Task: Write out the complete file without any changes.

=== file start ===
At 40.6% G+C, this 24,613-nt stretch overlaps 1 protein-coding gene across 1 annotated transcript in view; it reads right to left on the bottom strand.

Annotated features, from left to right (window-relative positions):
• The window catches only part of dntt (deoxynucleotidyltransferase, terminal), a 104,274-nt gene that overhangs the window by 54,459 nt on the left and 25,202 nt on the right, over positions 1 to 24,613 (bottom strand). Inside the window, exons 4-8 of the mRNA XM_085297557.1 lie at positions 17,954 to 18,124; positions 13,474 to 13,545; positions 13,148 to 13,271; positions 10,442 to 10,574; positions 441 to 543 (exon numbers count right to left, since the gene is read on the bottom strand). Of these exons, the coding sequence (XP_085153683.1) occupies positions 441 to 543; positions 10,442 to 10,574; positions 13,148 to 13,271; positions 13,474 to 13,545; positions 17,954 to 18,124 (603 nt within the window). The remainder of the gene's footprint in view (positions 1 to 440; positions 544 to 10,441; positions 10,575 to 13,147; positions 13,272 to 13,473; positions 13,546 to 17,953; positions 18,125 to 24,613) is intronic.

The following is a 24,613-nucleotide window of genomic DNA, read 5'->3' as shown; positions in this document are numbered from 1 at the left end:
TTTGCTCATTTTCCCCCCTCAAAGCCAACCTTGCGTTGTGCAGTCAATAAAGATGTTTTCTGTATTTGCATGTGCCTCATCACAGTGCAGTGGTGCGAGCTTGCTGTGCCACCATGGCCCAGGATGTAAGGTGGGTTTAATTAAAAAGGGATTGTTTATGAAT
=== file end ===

At 40.6% G+C, this 24,613-nt stretch overlaps 1 protein-coding gene across 1 annotated transcript in view; it reads right to left on the bottom strand.

Annotated features, from left to right (window-relative positions):
• The window catches only part of dntt (deoxynucleotidyltransferase, terminal), a 104,274-nt gene that overhangs the window by 54,459 nt on the left and 25,202 nt on the right, over positions 1 to 24,613 (bottom strand). Inside the window, exons 4-8 of the mRNA XM_085297557.1 lie at positions 17,954 to 18,124; positions 13,474 to 13,545; positions 13,148 to 13,271; positions 10,442 to 10,574; positions 441 to 543 (exon numbers count right to left, since the gene is read on the bottom strand). Of these exons, the coding sequence (XP_085153683.1) occupies positions 441 to 543; positions 10,442 to 10,574; positions 13,148 to 13,271; positions 13,474 to 13,545; positions 17,954 to 18,124 (603 nt within the window). The remainder of the gene's footprint in view (positions 1 to 440; positions 544 to 10,441; positions 10,575 to 13,147; positions 13,272 to 13,473; positions 13,546 to 17,953; positions 18,125 to 24,613) is intronic.

The following is a 24,613-nucleotide window of genomic DNA, read 5'->3' as shown; positions in this document are numbered from 1 at the left end:
TTTGCTCATTTTCCCCCCTCAAAGCCAACCTTGCGTTGTGCAGTCAATAAAGATGTTTTCTGTATTTGCATGTGCCTCATCACAGTGCAGTGGTGCGAGCTTGCTGTGCCACCATGGCCCAGGATGTAAGGTGGGTTTAATTAAAAAGGGATTGTTTATGAAT